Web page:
St. George's Today
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Robert Rowan '96
What year did you graduate from St. George’s?
Where did you go to college?
I did my undergraduate work at UT-Knoxville. I did one year in the graduate program at University of Memphis, then quit to start making films.
Where do you live and what is your profession?
Midtown Memphis. Filmmaker; After Effects, editing, and videography specialist; and overall bon vivant.
Did you ever envision doing this when you were at St. George’s?
No. I played sports year-round and there were no classes or clubs devoted to film or production.
How did St. George’s prepare you for college, career, and life?
It taught me the freedom of trying creative projects, allowing your inner weirdness to spring forth through said projects, and to be open to many different ideas, jobs, projects, etc.
Tell us about a time in college or the workplace where you felt better prepared due to your St. George’s experience.
I recently started doing improv with a group called Memphis Improv and Sketch Collective. I’ve done a bunch of sketch comedy before, but nothing in the way of performance. I think the philosophy of “try anything” at St. George’s opened me up to that.
Did St. George’s encourage you to take healthy risks and step outside of your comfort zone?
All the time.
Which teacher had the greatest impact on you and why?
Mrs. Ozier. I’ve always been a lot to handle. I have a lot of energy and can be an instigator. As I get older, I try to manifest this in instigating change. She was really stern and direct with me. She had an intense stare that my father and grandmother have, which says “I’m done playing here.” She really helped me to focus, but was also very patient and helped make me a better student.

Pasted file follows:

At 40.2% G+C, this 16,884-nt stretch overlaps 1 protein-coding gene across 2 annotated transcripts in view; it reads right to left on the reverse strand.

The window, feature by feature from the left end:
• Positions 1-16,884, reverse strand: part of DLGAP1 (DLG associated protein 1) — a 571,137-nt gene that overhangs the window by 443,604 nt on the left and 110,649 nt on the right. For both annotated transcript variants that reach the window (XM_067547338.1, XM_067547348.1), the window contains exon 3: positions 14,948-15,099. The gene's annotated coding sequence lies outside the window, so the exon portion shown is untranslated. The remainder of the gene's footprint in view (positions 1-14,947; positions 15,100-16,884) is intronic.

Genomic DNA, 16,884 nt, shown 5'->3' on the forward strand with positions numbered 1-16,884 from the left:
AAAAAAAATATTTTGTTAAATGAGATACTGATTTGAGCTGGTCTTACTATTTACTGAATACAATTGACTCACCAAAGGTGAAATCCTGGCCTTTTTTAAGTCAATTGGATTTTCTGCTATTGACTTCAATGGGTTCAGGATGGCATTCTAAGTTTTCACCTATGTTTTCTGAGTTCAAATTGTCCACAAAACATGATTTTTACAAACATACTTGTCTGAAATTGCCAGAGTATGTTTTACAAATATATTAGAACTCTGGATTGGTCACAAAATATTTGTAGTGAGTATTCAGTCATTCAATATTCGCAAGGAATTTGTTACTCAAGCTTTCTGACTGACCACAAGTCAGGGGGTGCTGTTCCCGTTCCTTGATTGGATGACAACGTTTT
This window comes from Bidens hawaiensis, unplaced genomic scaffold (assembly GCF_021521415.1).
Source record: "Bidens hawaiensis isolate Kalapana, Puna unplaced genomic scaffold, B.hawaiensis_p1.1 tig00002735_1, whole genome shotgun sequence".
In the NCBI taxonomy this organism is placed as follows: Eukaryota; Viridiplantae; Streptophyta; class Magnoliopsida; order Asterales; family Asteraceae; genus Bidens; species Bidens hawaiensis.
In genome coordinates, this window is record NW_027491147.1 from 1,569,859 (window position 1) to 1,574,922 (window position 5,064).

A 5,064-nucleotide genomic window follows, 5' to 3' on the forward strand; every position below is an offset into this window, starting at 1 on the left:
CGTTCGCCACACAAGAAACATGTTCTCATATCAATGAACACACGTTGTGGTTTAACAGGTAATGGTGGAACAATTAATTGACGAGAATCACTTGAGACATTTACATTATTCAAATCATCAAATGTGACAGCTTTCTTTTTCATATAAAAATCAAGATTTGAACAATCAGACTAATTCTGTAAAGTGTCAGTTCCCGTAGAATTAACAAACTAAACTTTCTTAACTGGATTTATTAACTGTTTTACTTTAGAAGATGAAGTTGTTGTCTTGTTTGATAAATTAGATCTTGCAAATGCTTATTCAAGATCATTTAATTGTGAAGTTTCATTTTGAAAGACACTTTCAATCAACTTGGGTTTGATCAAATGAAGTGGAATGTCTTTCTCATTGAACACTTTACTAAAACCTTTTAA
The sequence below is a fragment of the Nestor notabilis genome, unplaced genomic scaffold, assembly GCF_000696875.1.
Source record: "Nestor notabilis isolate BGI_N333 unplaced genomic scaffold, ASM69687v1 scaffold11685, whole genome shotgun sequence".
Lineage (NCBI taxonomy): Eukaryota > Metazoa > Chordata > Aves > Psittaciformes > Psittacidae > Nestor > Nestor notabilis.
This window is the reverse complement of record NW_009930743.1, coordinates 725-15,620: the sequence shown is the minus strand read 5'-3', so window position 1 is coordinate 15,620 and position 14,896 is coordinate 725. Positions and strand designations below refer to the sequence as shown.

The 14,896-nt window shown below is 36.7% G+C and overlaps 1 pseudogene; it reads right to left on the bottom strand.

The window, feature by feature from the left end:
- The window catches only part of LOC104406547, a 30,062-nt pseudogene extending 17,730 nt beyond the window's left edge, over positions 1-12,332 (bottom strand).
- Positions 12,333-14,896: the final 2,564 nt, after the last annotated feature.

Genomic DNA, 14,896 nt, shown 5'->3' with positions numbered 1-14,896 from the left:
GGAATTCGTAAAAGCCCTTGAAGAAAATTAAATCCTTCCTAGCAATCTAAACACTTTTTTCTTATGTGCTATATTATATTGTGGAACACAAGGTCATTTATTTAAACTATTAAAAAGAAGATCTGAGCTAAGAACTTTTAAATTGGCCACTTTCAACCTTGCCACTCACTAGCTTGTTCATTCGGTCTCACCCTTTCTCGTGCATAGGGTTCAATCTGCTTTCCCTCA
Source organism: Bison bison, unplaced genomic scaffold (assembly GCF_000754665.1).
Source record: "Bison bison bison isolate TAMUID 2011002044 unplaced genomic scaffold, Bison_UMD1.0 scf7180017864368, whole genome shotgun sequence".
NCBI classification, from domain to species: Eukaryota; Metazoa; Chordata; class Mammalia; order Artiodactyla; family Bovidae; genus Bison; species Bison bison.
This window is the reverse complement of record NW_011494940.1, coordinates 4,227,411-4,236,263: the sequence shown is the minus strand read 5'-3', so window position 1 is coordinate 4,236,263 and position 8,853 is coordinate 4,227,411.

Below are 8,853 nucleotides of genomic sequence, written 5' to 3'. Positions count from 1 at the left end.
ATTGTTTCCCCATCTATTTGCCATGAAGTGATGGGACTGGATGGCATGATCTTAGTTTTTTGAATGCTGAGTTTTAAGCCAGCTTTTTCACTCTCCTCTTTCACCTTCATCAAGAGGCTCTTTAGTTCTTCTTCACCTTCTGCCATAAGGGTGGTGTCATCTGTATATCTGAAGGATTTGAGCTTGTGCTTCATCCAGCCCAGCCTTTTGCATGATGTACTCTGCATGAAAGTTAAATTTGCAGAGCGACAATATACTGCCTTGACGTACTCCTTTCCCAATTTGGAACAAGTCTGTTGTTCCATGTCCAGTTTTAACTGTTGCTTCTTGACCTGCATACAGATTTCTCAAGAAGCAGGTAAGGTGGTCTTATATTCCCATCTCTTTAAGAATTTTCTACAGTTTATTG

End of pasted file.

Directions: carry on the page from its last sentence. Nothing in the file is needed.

What is your favorite St. George’s memory?
Mr. Ferguson playing goalie with the bull whip and random objects attached to him. Also LBL and Cumberland Caverns was a magical experience.
Why do you choose to give to the Annual Fund?
St. George’s was critical to the development of me as a person. I went to MUS and I learned a lot there, but I was shaped by St. George’s. I don’t think I would be as driven or as risk-taking if I hadn’t had my St. George's experience.
What advice would you give to St. George’s students or young alumni today?
Pursue what YOU want to pursue in life. It’s your life to live and no one else’s. Don’t do what a coach or parent or teacher thinks you should do. As you go through school, try to pursue the things you love but also challenge your intellect and make sure that you grow as a person. As a great man once said, “if you work hard and treat people with kindness, amazing things will happen.”
What would you say to a prospective family looking at St. George’s?
Short answer: get them in. No hesitation: it’s not just your child going here, but your entire family. The family network I had and still have was indescribably great. The mothers and fathers of other students who helped raise me are my family.